Flipping shares, houses, or laundry detergent is perfectly legal. But, those activities are "adventures in the nature of trade" that are activities of a business and not considered to be investing.

Taxation of business gains is different than that of investment gains.

There's lots of legal history in this area that predates the birth of the TFSA in 2009 and even before the start of Canadian taxes on capital gains in 1972. For example, I found a case earlier about someone using the principal residence tax exemption to avoid taxes on their seven flipped houses.

October 26, 2019
11:52 am
Bill
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Save2Retire@55, because certain gains or activities by individuals are subject to tax and/or penalty, that's why. In this case, the Income Tax Act levies a penalty tax on individuals who do these swaps involving TFSAs, CRA's mandate is to enforce that Act.

October 26, 2019
3:12 pm
AltaRed
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Norman1 said
I think you missed the point that she didn't really make $200,000 in her TFSA. What she did was, through a series of swap transactions, got an additional $200,000 of her assets from outside her TFSA into her TFSA in less than one year.
  

That is the key point. An illegal transfer of assets into the TFSA. Hard to believe people think they can 'cheat' the system like that. It ultimately cost here dearly.

October 27, 2019
6:43 am
savemoresaveoften
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Shes a sophiscated investor and definitely cant claim "I dont know, honest mistake blah blah" especially when did the swap 71 times !!

And even for those who are NOT engaged in any swapping activities but have TFSA investment being "too successful". CRA can come after you as well. Another article earlier from G&M talked about those who used TFSA account to do risky / leverage speculation and amassed high 6 digits. CRA flagged it as "not in the true spirit of the intention of the TFSA account" and tax the gain on those accounts.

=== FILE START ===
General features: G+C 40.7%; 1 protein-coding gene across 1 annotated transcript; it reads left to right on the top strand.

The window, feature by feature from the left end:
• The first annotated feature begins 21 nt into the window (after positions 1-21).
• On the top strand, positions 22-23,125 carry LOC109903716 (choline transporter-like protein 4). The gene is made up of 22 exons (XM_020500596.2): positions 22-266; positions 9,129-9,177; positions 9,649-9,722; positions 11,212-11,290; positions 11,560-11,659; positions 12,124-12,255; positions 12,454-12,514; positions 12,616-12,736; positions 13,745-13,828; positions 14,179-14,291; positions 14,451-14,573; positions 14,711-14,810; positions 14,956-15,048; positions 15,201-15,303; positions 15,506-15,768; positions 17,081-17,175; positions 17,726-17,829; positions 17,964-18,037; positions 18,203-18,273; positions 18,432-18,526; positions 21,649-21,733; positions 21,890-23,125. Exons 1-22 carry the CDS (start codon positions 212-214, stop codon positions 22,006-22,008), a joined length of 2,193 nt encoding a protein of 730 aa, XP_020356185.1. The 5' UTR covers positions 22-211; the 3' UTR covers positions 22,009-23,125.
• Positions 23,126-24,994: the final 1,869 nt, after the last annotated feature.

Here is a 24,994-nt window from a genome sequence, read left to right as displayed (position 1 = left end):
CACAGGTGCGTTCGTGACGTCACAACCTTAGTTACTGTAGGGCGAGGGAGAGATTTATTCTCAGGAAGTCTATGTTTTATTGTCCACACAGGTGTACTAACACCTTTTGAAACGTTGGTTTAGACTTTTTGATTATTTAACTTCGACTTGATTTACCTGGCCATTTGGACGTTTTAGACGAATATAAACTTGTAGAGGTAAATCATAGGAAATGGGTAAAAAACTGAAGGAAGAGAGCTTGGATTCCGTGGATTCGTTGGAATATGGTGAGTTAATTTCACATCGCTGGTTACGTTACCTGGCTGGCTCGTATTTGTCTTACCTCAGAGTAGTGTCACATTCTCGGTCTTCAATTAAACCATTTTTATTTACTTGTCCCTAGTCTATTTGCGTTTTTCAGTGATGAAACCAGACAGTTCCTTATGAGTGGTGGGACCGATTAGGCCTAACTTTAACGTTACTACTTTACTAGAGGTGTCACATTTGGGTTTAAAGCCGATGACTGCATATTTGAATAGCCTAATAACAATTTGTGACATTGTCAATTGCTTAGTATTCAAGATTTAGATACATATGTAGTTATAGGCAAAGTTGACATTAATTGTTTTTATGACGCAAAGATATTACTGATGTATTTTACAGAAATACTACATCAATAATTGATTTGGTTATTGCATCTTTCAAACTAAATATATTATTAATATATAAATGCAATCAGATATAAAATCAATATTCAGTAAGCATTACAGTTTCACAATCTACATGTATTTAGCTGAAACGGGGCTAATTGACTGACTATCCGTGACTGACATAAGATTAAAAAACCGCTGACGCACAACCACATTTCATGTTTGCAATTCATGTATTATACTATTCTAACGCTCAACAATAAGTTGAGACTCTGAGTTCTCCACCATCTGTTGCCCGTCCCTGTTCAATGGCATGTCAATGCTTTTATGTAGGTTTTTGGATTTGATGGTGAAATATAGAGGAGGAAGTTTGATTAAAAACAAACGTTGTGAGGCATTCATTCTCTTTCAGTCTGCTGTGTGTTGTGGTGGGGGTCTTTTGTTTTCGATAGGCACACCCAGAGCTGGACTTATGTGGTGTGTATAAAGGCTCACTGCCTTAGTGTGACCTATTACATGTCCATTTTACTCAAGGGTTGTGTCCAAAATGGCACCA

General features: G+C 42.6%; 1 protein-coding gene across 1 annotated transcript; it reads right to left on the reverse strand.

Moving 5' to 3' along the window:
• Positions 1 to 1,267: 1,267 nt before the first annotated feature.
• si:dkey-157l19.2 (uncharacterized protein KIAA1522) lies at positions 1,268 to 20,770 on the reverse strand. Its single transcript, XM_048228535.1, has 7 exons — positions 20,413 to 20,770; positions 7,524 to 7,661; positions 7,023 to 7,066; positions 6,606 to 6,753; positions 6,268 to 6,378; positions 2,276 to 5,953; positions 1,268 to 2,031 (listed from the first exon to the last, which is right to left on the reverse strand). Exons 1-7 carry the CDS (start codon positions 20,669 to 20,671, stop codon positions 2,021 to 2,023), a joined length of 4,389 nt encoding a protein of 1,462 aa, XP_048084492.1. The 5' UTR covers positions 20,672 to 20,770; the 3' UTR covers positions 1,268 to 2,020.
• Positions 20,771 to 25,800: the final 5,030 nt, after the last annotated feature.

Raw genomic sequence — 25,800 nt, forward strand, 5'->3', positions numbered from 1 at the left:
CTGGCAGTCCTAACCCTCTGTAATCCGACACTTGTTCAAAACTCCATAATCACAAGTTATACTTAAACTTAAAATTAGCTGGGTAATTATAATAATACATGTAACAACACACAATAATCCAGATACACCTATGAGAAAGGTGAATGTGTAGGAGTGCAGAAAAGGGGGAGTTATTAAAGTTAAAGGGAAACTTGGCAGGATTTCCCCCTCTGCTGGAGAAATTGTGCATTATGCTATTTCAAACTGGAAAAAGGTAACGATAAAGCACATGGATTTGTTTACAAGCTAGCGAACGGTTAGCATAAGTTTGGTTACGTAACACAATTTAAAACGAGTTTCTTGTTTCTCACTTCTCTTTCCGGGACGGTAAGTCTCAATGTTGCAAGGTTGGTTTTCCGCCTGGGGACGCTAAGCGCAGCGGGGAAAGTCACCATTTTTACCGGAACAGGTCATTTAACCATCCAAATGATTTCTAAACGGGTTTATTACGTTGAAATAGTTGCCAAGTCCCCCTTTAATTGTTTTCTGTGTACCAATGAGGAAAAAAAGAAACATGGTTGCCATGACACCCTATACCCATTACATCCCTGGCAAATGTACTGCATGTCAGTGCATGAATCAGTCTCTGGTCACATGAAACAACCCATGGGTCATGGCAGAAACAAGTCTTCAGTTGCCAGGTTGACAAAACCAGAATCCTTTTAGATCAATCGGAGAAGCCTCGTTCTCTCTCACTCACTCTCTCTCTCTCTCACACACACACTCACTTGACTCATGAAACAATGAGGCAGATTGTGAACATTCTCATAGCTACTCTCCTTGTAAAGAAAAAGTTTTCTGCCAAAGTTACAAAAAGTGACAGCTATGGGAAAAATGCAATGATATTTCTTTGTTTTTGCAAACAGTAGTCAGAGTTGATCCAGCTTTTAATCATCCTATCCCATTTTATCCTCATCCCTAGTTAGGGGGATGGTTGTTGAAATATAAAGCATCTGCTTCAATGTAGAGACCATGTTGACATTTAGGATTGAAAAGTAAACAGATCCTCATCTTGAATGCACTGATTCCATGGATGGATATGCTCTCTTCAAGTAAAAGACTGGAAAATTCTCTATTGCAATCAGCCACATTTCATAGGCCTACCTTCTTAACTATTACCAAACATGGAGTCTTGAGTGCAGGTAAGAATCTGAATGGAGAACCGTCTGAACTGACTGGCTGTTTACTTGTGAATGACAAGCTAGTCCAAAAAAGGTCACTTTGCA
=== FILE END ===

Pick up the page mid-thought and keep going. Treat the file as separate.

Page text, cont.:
Unlikely RRSP which one ultimately pays tax, TFSA is tax free, so CRA "looks" at it quite differently.

October 27, 2019
8:40 am
Norman1
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She was quite audacious.

2009 was the first year TFSA's were available. She opened a TFSA with TD Waterhouse in January 2009. Made the maximum $5,000 contribution. By December 31, 2009 value of her TFSA, with the 71 swaps, was $206,615.09!

October 27, 2019
8:44 am
Norman1
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The TFSA balance is a screening tool used by CRA. How one ended up with a high balance in a TFSA is what matters.

As Bill mentioned, if one had bought and held shares in a TFSA that exploded in value because of business success (like a startup pharmaceutical company that finds a cure for cancer), then there's no problem.

However, if one ended up with the large TFSA by habitually flipping shares, then it looks like an investment dealer business is being run through the TFSA. The shares involved are then inventory and not investments.

Active business income is not included in the tax exemption of the TFSA.

October 27, 2019
10:36 am
Bill
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Per CRA, "Some of the factors to be considered in ascertaining whether the taxpayer's course of conduct indicates the carrying on of a business are as follows:
(a) frequency of transactions - a history of extensive buying and selling of securities or of a quick turnover of properties,
(b) period of ownership - securities are usually owned only for a short period of time,
(c) knowledge of securities markets - the taxpayer has some knowledge of or experience in the securities markets,
(d) security transactions form a part of a taxpayer's ordinary business,
(e) time spent - a substantial part of the taxpayer's time is spent studying the securities markets and investigating potential purchases,
(f) financing - security purchases are financed primarily on margin or by some other form of debt,
(g) advertising - the taxpayer has advertised or otherwise made it known that he is willing to purchase securities, and
(h) in the case of shares, their nature - normally speculative in nature or of a non-dividend type."

CRA goes on to say having one of these factors would not normally constitute carrying on a business, you would need a number of them to be present for them to consider it to be active business activity and thus not eligible for TFSA. So, for example, having speculative shares, per (h), on its own is not a problem.